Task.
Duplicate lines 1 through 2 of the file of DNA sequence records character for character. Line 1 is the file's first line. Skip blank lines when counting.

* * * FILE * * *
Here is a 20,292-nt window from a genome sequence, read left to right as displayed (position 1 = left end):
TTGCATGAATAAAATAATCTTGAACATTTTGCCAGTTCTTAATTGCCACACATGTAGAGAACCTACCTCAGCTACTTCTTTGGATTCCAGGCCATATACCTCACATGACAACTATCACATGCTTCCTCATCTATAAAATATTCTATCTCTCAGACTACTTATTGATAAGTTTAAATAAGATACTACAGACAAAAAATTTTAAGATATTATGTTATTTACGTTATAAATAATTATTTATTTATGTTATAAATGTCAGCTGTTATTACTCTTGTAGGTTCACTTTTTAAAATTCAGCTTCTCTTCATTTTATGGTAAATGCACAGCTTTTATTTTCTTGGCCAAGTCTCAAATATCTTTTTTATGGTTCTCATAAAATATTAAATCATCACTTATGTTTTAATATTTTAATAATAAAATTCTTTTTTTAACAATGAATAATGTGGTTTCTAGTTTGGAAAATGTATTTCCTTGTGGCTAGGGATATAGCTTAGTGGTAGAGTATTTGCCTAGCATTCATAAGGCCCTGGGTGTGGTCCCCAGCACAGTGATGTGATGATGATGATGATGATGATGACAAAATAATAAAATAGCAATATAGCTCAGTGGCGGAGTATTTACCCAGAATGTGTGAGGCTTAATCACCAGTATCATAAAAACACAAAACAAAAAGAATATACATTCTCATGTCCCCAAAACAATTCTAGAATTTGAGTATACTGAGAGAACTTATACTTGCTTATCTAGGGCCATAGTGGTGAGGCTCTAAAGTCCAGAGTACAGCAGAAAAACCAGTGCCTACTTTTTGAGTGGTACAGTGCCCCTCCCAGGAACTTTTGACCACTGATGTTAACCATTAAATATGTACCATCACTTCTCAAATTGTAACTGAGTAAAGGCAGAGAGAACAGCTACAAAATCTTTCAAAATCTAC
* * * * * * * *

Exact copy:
Here is a 20,292-nt window from a genome sequence, read left to right as displayed (position 1 = left end):
TTGCATGAATAAAATAATCTTGAACATTTTGCCAGTTCTTAATTGCCACACATGTAGAGAACCTACCTCAGCTACTTCTTTGGATTCCAGGCCATATACCTCACATGACAACTATCACATGCTTCCTCATCTATAAAATATTCTATCTCTCAGACTACTTATTGATAAGTTTAAATAAGATACTACAGACAAAAAATTTTAAGATATTATGTTATTTACGTTATAAATAATTATTTATTTATGTTATAAATGTCAGCTGTTATTACTCTTGTAGGTTCACTTTTTAAAATTCAGCTTCTCTTCATTTTATGGTAAATGCACAGCTTTTATTTTCTTGGCCAAGTCTCAAATATCTTTTTTATGGTTCTCATAAAATATTAAATCATCACTTATGTTTTAATATTTTAATAATAAAATTCTTTTTTTAACAATGAATAATGTGGTTTCTAGTTTGGAAAATGTATTTCCTTGTGGCTAGGGATATAGCTTAGTGGTAGAGTATTTGCCTAGCATTCATAAGGCCCTGGGTGTGGTCCCCAGCACAGTGATGTGATGATGATGATGATGATGATGACAAAATAATAAAATAGCAATATAGCTCAGTGGCGGAGTATTTACCCAGAATGTGTGAGGCTTAATCACCAGTATCATAAAAACACAAAACAAAAAGAATATACATTCTCATGTCCCCAAAACAATTCTAGAATTTGAGTATACTGAGAGAACTTATACTTGCTTATCTAGGGCCATAGTGGTGAGGCTCTAAAGTCCAGAGTACAGCAGAAAAACCAGTGCCTACTTTTTGAGTGGTACAGTGCCCCTCCCAGGAACTTTTGACCACTGATGTTAACCATTAAATATGTACCATCACTTCTCAAATTGTAACTGAGTAAAGGCAGAGAGAACAGCTACAAAATCTTTCAAAATCTAC